What is Land Sailing?
Fancy hurtling down a beach or desert flat at bone rattling speeds only a few centimetres of the deck harnessing only the energy of the wind? Then maybe land sailing is for you. What is land sailing or landsailing?
You may have only seen landing sailing on the enormous beaches of the west coast of Ireland, or Dutch coastline and on the television on a random episode of Blue Peter… something along those lines. It looked cool, fast and of course a lot of fun to most of us, but was it really accessible. Well now it is easily accessible.
What is Land Sailing?
The sport has a few variations but the basic premise involves racing a small kart, usually a trike with a sail attached via a mast. Utilising only the wind land yachts can reach breathtaking speeds. A quick search reveals that the record is held by British man Richard Jenkins and his land yacht Greenbird. He reached an incredible speed of 126.1 mph (202.9 km/h).
Land sailing is also known by many names such as sand yachting, land yachting or sand sailing. Land sailing or wind-driven propulsion has been around for over two thousand years, likely to be much longer than this.
Fun Fact: Technically land sailing is harnessing the sun’s energy and not quite the wind as it is in fact the sun’s energy that causes the winds to blow and air masses to move.
How to do Land Sailing?
Beginners should also seek the advice of a trained professional instructor and of course dawn the necessary protection such as a helmet and gloves (don’t think your PPE will help much though).
For the first-timers, land sailing is one of the easiest alternative sports to start. The sport itself does not require much prior experience and can be practiced for everyone aged over ten. There are many build-your-own land sailing kits available with global shipping options.
After you get your first kit, you should start practicing for your wind handling and riding skills in a safe environment such as an empty beach. However, there are some additional tricks to contemplate for those who would like to discover all the details of land sailing from the very beginning. For instance, the sailing surface holds particular importance to be able to ride in a small sail board on beaches or dried lakes. Additionally, the type or classes of land yachts determine the course of the competition. Class 2 are very large in size which in return may limit their speed. On the other hand, class 3 yachts are the most popular group. They can reach up to 113 km per hour due to their smaller size. Class 5 is much smaller and imposes a specific stance for its driver. It is still required to sail it lying down, the pilot uses a seat which is suspended from a steel chassis.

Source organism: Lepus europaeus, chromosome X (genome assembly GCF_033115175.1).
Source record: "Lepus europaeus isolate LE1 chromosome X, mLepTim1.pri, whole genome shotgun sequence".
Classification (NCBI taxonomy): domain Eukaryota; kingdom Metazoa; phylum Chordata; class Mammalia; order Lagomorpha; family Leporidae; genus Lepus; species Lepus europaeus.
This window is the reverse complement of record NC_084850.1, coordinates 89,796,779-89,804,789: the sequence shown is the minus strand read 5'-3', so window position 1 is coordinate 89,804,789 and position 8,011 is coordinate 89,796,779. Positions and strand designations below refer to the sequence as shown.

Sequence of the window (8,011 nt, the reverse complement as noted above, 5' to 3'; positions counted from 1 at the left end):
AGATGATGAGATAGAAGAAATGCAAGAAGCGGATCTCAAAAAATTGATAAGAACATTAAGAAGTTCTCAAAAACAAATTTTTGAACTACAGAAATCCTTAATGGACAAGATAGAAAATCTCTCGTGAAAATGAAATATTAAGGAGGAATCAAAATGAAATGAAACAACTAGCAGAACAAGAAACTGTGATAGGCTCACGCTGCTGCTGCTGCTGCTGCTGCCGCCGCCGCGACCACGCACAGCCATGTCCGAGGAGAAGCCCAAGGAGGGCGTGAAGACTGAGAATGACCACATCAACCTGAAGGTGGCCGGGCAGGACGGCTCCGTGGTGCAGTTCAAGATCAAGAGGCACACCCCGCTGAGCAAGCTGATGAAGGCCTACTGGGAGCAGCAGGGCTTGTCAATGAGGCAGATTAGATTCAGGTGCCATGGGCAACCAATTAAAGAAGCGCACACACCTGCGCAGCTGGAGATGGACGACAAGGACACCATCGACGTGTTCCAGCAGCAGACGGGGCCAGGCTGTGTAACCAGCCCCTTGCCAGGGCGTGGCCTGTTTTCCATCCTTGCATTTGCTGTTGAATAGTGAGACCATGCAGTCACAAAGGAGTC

Before You Go- Stuff You Need to Know
- Land sailing vehicles usually do not have brakes, so you need to control them by easing off the sail or turning it against the wind.
- The most common cause of injury in land sailing is speeding. It would be best for you to keep your speed in check.
- Building a land sailing vehicle with a kit is a great opportunity for a family project.
- It is an environmental-friendly sport and encouraged by many organizations around the world.
Land Sailing Equipment List- What Equipment is Needed for Land Sailing?
Land sailing only requires three essential pieces of equipment; the sail, the vehicle and the safety gear.
The sail is there to ride the wind and give direction to the vehicle. You need to rotate the sail with your feet to the best possible direction to gain more speed.
Most land sailing vehicles are meant for one person and have three tires with one on the front and two on the back. They are pretty light to increase overall speed and come with various types, especially in professional racing. There are more than six vehicle classes in competitive land sailing races.
Land sailing is considered as a safe sport in comparison to other speed-oriented sports but you still need to wear a safety gear set including a helmet, knee and elbow protection. If you are planning to travel with your equipment, there might be additional costs.
When is the Best Time for Land Sailing?
Land sailing can be practiced in every season. Dry, flat terrain and windy weather are much more preferable for the sport. Hence why sand flats are popular.